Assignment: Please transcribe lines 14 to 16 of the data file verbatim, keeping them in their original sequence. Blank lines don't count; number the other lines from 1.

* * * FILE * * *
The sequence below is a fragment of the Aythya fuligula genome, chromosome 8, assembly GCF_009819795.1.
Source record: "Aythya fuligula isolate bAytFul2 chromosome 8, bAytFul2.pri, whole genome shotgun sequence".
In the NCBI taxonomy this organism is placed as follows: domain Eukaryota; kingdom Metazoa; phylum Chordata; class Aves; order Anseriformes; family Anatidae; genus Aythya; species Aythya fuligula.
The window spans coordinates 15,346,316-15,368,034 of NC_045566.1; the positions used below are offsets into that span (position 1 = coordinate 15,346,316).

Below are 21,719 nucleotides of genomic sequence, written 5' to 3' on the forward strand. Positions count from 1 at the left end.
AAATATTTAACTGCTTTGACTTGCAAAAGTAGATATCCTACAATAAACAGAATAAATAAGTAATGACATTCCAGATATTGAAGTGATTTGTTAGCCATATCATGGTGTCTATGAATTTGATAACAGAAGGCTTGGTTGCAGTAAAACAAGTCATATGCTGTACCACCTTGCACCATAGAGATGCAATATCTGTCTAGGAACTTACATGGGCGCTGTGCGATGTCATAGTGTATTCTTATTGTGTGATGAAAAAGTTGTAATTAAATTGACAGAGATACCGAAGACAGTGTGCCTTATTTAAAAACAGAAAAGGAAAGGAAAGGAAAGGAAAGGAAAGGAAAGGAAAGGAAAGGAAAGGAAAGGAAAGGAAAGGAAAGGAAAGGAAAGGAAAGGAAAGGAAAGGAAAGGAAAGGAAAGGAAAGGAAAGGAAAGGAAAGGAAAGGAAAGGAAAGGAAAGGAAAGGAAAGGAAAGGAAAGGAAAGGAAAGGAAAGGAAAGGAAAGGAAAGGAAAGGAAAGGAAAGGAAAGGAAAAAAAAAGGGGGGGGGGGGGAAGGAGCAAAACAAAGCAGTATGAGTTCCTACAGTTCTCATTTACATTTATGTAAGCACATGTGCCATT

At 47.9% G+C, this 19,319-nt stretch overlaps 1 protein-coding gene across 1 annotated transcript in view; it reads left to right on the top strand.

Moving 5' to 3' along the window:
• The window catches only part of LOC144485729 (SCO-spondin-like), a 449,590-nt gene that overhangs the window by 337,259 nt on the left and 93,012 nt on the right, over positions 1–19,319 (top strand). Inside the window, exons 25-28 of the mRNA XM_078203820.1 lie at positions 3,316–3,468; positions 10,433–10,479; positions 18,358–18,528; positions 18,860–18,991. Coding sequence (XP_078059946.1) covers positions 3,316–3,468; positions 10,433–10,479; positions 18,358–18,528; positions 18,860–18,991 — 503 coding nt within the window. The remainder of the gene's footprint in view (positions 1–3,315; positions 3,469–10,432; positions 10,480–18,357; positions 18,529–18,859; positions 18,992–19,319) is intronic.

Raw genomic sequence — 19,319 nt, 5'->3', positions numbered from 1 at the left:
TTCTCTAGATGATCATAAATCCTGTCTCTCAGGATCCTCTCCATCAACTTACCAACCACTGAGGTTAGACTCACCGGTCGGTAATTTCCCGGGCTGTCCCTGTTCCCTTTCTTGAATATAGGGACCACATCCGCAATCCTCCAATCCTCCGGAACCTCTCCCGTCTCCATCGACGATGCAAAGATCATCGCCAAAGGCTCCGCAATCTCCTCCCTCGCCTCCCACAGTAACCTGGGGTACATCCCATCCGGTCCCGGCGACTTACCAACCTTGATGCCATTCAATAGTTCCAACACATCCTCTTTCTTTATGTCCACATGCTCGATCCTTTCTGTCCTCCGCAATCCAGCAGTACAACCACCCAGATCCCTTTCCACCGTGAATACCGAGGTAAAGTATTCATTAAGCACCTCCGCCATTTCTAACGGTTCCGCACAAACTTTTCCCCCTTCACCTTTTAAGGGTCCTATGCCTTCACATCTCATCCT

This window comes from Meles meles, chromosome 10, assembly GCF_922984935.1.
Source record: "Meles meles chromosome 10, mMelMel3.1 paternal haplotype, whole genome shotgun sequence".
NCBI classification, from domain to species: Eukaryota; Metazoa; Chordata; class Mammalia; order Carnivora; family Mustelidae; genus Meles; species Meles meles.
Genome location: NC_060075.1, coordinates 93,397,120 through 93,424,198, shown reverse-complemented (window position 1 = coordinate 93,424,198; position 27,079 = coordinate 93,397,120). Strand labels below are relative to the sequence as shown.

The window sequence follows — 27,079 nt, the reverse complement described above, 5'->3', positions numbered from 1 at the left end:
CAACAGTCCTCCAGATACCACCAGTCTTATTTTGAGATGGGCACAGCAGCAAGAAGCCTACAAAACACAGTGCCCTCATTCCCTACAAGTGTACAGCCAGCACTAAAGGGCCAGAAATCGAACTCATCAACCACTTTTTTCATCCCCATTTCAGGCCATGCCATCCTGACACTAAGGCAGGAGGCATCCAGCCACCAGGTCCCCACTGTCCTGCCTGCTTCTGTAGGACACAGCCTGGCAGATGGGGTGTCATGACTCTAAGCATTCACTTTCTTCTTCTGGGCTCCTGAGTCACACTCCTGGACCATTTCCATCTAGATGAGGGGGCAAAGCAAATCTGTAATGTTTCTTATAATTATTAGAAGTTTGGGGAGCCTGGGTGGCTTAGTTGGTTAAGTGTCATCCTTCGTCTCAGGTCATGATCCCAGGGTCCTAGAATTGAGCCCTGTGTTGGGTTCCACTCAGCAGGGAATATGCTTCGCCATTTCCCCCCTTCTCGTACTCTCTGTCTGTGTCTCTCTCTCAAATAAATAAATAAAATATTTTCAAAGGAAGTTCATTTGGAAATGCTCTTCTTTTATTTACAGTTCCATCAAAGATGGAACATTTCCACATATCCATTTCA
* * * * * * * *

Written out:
NCBI classification, from domain to species: Eukaryota; Metazoa; Chordata; class Mammalia; order Carnivora; family Mustelidae; genus Meles; species Meles meles.
Genome location: NC_060075.1, coordinates 93,397,120 through 93,424,198, shown reverse-complemented (window position 1 = coordinate 93,424,198; position 27,079 = coordinate 93,397,120). Strand labels below are relative to the sequence as shown.

The window sequence follows — 27,079 nt, the reverse complement described above, 5'->3', positions numbered from 1 at the left end: